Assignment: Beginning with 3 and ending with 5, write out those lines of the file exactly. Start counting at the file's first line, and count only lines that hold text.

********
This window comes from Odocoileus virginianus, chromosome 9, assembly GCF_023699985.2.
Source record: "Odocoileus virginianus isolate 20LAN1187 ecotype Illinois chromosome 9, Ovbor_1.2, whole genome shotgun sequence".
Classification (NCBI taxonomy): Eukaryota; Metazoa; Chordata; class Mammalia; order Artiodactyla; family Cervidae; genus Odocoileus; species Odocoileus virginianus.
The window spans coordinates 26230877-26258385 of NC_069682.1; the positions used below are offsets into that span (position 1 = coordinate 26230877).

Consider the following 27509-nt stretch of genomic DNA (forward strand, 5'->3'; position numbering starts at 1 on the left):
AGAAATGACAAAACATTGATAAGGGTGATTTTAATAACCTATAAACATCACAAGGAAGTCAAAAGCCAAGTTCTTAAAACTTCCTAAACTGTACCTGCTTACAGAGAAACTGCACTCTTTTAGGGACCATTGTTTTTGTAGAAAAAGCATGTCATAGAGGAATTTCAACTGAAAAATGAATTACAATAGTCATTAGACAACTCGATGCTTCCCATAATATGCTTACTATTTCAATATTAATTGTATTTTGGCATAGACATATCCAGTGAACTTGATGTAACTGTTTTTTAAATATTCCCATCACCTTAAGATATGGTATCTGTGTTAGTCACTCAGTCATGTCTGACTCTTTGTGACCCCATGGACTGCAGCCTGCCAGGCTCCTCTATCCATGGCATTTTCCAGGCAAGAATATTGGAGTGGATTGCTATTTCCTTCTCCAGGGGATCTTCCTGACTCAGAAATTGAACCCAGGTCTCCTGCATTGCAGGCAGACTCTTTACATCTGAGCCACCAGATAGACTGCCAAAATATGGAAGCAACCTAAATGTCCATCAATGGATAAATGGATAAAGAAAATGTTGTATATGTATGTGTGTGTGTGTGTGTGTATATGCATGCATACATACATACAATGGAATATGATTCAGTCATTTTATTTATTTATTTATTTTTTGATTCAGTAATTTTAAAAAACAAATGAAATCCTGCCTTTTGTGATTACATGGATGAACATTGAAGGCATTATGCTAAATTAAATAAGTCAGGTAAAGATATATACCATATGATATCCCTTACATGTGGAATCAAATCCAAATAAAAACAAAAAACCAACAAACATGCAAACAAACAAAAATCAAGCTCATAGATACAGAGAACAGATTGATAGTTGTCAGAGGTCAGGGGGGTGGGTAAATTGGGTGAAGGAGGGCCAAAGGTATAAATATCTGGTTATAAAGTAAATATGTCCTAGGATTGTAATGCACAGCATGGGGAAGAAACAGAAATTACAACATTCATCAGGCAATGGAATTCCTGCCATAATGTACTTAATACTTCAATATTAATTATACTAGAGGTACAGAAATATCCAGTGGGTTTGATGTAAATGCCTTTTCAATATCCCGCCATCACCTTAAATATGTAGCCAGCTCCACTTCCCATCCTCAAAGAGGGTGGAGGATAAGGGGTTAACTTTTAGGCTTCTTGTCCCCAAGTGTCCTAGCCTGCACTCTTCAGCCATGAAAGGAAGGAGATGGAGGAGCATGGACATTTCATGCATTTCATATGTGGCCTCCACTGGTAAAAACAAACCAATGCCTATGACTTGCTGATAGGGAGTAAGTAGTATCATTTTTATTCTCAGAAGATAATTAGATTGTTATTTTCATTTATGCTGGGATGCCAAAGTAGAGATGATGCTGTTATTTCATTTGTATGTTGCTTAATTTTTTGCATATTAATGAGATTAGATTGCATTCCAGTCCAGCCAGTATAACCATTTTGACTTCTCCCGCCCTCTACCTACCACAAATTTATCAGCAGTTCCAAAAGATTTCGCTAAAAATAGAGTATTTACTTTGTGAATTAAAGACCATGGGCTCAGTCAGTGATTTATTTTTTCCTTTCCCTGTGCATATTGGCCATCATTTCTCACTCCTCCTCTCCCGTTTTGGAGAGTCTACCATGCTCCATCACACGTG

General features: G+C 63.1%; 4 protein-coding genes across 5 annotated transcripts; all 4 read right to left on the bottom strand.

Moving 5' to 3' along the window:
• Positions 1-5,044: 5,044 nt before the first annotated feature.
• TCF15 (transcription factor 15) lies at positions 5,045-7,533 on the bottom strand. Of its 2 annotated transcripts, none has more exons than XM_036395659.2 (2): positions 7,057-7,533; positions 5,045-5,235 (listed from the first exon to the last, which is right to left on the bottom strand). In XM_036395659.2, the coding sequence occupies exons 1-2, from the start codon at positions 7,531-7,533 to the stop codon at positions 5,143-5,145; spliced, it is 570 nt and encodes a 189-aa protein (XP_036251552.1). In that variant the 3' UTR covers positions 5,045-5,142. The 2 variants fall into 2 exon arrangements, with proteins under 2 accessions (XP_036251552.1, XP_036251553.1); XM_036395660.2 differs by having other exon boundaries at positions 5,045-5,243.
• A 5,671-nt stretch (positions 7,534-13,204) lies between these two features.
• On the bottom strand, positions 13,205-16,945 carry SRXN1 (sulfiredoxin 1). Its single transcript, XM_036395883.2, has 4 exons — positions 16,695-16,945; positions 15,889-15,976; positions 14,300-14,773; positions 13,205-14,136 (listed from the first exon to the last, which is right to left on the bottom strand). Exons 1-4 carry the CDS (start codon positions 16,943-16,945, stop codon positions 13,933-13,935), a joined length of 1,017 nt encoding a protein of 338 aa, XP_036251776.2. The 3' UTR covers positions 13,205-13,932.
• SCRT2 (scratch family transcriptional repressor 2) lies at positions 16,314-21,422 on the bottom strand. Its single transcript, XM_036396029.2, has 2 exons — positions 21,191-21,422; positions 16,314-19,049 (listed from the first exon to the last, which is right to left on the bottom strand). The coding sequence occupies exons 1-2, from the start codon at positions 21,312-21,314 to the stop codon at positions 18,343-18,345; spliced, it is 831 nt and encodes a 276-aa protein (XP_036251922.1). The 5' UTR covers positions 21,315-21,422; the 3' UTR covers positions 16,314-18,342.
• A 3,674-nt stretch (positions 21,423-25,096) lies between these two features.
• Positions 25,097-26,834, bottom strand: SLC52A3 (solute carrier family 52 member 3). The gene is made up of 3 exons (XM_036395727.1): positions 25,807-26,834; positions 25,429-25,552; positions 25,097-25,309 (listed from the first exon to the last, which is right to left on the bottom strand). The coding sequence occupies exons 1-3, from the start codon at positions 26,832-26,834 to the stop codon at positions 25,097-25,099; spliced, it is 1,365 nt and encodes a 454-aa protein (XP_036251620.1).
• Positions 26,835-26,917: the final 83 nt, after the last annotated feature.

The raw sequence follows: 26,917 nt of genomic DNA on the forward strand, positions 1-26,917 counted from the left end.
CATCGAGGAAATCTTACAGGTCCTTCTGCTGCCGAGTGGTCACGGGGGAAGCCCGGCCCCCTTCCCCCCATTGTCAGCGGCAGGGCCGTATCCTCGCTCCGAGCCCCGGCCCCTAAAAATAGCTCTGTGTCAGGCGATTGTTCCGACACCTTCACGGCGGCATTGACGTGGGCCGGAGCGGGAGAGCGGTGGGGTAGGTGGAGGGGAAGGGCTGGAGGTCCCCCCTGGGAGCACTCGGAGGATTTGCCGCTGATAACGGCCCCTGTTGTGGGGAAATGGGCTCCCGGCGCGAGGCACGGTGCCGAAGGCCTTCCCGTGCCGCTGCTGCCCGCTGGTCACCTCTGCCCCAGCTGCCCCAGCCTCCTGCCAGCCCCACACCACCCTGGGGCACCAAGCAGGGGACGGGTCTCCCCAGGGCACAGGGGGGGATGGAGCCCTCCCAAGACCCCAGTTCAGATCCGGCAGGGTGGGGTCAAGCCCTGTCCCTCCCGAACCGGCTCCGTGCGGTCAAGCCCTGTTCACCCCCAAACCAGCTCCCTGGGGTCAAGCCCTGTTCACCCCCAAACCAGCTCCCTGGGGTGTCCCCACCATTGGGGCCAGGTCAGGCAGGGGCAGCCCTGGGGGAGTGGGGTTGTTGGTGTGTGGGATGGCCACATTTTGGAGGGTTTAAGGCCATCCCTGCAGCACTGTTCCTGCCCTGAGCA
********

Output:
Classification (NCBI taxonomy): Eukaryota; Metazoa; Chordata; class Mammalia; order Artiodactyla; family Cervidae; genus Odocoileus; species Odocoileus virginianus.
The window spans coordinates 26230877-26258385 of NC_069682.1; the positions used below are offsets into that span (position 1 = coordinate 26230877).

Consider the following 27509-nt stretch of genomic DNA (forward strand, 5'->3'; position numbering starts at 1 on the left):